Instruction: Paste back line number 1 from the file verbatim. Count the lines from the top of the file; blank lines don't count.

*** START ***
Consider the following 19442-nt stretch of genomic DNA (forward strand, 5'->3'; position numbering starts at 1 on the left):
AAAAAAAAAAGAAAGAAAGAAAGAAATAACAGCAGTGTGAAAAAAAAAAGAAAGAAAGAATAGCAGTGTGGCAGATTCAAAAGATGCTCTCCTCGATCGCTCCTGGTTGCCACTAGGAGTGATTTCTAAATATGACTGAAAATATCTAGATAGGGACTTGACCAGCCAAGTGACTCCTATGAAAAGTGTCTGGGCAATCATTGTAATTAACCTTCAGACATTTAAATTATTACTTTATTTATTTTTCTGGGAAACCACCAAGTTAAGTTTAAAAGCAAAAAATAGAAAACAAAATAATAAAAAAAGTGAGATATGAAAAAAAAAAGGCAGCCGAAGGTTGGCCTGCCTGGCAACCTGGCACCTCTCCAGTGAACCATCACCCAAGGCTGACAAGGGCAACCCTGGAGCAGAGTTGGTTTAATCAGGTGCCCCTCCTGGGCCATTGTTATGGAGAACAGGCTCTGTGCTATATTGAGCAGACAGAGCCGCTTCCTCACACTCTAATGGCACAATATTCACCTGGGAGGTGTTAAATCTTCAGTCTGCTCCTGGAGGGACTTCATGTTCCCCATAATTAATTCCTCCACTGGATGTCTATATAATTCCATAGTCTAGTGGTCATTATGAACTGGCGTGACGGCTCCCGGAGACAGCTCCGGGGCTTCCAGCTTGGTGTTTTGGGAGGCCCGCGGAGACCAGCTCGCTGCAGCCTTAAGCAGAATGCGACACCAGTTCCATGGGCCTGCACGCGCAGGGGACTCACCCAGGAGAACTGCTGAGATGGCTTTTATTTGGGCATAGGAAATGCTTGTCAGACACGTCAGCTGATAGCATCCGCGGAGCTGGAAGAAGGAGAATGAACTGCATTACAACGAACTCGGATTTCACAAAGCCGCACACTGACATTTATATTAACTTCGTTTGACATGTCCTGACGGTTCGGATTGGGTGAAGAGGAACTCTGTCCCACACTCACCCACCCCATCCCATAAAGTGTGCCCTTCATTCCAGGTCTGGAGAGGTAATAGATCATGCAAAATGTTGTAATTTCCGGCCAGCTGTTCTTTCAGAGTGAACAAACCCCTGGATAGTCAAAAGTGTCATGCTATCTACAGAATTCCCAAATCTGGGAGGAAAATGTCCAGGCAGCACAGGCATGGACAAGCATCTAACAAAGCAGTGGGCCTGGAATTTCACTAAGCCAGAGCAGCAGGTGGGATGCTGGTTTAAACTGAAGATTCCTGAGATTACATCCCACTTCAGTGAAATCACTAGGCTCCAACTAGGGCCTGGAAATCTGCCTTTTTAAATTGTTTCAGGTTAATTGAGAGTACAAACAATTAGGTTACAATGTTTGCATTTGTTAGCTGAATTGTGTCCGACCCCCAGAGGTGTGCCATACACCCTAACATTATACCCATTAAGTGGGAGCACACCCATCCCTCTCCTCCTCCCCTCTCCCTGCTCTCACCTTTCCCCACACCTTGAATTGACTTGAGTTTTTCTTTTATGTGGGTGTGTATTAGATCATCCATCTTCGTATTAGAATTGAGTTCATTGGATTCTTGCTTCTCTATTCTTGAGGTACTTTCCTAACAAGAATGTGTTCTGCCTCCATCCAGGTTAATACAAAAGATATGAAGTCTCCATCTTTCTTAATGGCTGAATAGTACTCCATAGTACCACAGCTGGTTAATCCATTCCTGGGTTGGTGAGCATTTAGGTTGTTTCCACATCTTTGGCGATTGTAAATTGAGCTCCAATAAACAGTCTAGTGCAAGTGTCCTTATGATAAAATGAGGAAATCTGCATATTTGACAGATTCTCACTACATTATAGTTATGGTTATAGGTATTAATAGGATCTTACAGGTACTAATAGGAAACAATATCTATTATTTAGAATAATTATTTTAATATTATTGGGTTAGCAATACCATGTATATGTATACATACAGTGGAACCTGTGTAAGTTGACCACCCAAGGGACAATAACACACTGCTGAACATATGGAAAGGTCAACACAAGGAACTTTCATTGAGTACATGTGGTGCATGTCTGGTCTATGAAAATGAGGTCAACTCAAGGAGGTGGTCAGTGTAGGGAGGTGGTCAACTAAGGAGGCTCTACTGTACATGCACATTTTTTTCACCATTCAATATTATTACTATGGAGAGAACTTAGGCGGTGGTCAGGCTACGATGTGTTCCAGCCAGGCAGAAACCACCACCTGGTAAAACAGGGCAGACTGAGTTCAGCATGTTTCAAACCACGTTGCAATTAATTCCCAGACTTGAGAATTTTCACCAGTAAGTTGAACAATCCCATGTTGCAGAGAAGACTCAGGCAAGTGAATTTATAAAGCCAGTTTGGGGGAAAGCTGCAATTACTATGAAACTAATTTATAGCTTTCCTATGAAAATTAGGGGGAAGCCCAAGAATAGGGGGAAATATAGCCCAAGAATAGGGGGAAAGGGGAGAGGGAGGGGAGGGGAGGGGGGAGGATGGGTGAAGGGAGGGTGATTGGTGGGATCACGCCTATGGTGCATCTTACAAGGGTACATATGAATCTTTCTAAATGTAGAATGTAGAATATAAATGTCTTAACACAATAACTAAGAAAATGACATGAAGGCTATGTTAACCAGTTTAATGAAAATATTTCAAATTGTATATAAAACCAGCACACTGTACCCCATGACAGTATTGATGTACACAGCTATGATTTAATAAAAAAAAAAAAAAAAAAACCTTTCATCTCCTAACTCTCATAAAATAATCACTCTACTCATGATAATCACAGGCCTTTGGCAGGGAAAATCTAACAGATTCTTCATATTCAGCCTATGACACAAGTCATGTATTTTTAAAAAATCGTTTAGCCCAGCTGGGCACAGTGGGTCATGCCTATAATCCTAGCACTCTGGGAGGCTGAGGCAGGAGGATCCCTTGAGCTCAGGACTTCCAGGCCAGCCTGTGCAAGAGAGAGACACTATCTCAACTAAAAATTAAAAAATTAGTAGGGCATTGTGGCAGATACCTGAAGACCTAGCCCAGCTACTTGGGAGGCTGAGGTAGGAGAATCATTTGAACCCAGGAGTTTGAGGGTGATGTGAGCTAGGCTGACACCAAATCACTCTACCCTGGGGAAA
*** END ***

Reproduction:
Consider the following 19442-nt stretch of genomic DNA (forward strand, 5'->3'; position numbering starts at 1 on the left):